A toddler who introduced the Ebola virus to Mali has died, a health official says.
The health official, who asked not to be named, said she died in the western Malian town of Kayes.
There was no immediate official comment from health authorities, but Oumar Sylla, a resident of Kayes, said local radio stations were reporting the death.
The girl, 2, had travelled from neighbouring Guinea with her grandmother.
The toddler died in an isolation tent at a hospital in the western city of Kayes on Friday, according to a nurse at the facility, who spoke to the Associated Press on condition of anonymity because he was not authorized to speak to the media.
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The World Health Organization said Friday that it is treating the situation in Mali as an emergency.
When the girl was admitted to hospital on Tuesday, she had a fever of 39 C, a cough, bleeding from the nose and blood in the stools. Test results were negative for malaria but positive for typhoid fever, the UN health agency said. Further testing confirmed Ebola virus as the cause of illness yesterday.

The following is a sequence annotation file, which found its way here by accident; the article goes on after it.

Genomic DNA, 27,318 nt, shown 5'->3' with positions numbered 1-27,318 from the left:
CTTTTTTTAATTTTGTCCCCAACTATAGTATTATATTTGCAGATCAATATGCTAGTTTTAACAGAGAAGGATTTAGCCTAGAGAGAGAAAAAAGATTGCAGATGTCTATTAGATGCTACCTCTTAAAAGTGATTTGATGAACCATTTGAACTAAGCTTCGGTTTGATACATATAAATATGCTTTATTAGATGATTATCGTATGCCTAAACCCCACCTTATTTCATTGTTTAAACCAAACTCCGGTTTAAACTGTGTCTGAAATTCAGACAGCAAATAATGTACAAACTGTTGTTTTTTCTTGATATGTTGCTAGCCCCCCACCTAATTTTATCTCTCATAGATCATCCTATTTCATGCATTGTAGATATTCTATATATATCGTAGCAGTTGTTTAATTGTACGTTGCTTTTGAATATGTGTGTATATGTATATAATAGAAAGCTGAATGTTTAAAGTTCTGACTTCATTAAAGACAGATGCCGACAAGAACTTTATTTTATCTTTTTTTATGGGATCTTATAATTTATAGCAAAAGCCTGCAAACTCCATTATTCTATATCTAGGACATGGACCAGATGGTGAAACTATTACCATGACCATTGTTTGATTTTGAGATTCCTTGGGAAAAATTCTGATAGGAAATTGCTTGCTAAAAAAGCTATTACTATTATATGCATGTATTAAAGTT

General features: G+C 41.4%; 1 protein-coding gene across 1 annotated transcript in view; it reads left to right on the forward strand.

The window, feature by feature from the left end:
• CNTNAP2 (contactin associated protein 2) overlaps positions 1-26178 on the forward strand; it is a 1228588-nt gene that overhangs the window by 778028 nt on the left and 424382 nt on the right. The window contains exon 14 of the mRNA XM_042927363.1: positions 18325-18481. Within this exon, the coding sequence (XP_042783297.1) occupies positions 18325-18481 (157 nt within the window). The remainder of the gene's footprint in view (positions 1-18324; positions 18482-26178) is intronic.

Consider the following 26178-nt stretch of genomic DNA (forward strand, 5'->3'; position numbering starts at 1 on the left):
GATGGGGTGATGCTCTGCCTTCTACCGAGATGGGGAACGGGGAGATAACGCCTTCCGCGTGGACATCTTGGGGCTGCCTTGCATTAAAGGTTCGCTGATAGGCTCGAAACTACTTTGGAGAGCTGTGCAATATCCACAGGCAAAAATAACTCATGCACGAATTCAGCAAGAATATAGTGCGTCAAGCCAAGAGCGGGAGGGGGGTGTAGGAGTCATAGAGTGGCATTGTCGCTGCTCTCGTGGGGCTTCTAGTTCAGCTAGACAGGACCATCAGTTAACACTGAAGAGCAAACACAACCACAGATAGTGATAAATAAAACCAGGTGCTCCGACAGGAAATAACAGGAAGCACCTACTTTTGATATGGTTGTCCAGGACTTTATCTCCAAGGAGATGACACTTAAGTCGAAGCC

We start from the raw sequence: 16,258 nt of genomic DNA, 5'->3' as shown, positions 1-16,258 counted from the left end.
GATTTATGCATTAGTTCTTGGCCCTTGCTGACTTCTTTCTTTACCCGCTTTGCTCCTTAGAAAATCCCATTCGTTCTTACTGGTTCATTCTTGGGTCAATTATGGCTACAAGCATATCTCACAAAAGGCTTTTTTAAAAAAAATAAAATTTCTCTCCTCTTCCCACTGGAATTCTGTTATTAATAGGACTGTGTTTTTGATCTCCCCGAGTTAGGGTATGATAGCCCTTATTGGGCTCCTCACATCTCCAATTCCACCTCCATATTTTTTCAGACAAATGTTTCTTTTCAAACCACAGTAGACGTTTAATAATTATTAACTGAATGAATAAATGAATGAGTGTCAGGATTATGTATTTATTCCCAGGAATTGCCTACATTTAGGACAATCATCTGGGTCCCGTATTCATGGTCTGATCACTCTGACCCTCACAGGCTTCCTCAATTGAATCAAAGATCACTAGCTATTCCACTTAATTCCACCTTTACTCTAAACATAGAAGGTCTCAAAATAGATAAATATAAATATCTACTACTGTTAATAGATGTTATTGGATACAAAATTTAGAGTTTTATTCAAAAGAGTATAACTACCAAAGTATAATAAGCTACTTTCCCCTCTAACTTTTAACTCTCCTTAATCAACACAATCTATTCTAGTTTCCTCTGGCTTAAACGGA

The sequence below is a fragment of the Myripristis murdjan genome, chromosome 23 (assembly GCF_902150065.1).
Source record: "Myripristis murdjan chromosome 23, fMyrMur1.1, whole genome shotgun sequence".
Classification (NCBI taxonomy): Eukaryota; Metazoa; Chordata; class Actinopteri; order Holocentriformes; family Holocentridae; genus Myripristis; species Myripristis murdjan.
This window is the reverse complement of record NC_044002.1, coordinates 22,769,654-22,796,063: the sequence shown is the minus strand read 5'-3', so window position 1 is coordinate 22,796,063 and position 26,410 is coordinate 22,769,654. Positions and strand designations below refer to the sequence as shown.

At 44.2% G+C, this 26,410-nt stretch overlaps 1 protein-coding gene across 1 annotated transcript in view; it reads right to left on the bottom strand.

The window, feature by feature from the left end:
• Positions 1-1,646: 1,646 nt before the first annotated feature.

The child showed symptoms during her a bus journey in Mali, which WHO called "especially concerning, as it presented multiple opportunities for exposures — including high-risk exposures — involving many people."
So far, investigators have identified 43 close and unprotected contacts, including 10 health-care workers, who are being monitored in isolation.
An initial investigation showed extensive travel by the girl and her grandmother, who travelled from her home in Mali to a funeral in southern Guinea.
The WHO said it was trying to confirm media reports that the funeral was for the girl's mother, who is said to have shown Ebola-like symptoms before death.
Mali becomes the sixth West African country to report an Ebola case. The majority of cases and deaths have been in Liberia, Sierra Leone and Guinea.
Senegal and Nigeria have had imported cases of Ebola. Both have since been declared Ebola-free.
The World Health Organization says the disease has killed at least 4,877 people and infected 9,936. The actual number of cases is believed to be higher.